Literacy and Me
















Do you ever feel embraced by print material the way the woman in the first picture does? Do you ever feel "read less, know more?"

Some of us come to literacy work because we love reading and writing. In tutor training at literacy programs, when we ask the question, "Why do you want to be a literacy tutor?" many reflect upon their own positive experiences reading and writing. I am one of those people. Once I learned to read, I became the kind of reader who transports herself to other worlds through reading. Reading is still a primary way I learn and writing is a primary way I express learning.

For those of us who enjoy "reading for pleasure" working in a literacy program where reading, for some, will always be a challenge, can be an awakening. For some literacy learners, working within this reality means developing "read less, know more" strategies to navigate a world that is as print-reliant as ours.

This is one of the differences that some literacy workers work across.

"Read less, know more" is similar to "speak less, get more" strategies we teach in ESL classses. If an ESL student working at a beginner level is ill, we do not tell him that he must wait until he is in level 7 before he can see a specialist. We work with him to find ways that he can access the information, resources and services he needs without speaking English (for example: finding a doctor who speaks a language in which he is fluent or using a translator).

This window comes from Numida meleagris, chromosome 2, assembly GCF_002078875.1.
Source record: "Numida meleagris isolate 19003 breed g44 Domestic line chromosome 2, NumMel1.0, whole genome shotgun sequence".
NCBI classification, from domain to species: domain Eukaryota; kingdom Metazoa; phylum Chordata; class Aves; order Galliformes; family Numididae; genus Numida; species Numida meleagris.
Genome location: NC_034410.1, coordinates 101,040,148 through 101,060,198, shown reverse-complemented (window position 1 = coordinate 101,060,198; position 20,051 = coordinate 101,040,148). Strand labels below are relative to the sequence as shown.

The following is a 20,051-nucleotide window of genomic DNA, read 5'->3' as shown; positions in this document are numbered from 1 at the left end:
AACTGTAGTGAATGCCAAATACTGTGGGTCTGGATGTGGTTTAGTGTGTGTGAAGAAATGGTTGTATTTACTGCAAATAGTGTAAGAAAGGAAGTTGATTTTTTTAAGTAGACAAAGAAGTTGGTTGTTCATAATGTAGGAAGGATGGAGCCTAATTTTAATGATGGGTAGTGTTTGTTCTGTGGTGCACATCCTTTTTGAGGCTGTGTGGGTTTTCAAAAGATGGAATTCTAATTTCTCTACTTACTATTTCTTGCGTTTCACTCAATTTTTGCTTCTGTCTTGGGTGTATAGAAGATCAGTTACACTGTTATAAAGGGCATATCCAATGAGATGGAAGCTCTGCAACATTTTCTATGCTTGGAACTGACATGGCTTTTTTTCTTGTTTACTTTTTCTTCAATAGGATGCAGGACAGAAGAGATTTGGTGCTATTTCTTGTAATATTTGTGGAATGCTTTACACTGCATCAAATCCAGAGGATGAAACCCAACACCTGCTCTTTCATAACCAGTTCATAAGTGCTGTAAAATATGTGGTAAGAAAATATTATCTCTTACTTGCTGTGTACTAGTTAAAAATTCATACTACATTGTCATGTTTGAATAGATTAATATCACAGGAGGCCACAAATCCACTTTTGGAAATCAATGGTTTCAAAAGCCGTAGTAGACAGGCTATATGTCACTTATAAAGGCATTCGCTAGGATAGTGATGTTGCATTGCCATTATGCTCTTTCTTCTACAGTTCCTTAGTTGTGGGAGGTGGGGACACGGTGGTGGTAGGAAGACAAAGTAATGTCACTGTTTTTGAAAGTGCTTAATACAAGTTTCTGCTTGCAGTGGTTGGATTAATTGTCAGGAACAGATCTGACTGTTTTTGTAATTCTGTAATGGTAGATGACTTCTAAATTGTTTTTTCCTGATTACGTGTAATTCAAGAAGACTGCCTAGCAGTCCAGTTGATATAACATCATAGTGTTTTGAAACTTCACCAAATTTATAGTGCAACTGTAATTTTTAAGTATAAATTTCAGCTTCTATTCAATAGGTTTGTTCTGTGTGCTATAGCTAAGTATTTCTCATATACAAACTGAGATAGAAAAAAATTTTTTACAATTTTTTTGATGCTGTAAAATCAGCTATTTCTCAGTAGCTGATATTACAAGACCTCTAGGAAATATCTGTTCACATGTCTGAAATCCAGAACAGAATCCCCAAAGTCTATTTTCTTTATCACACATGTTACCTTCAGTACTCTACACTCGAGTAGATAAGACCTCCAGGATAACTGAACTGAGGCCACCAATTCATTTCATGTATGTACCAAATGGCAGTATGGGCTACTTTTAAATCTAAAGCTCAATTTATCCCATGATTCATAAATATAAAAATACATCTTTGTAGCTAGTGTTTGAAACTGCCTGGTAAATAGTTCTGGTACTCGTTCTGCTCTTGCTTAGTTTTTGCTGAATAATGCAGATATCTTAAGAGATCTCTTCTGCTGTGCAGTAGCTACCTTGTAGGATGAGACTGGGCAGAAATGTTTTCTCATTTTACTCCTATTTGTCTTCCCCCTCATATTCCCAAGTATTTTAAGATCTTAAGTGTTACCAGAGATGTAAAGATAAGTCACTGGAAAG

When we teach ESL Literacy sometimes we are working with students to develop reading and writing skills and sometimes, in "read less, know more" mode, we are working with students on speaking and listening without using print and helping them develop non-reading strategies for dealing with the print material that will come into their lives (for example: how to identify what is important and what goes in the recycling bin, how to get information from the important stuff).

• What does literacy open up?
• What does it obscure?
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FLORENCE
a poem with slides by Barbara Adler
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video

from Community Season 3 Episode 5: Horror Fiction in Seven Spooky Steps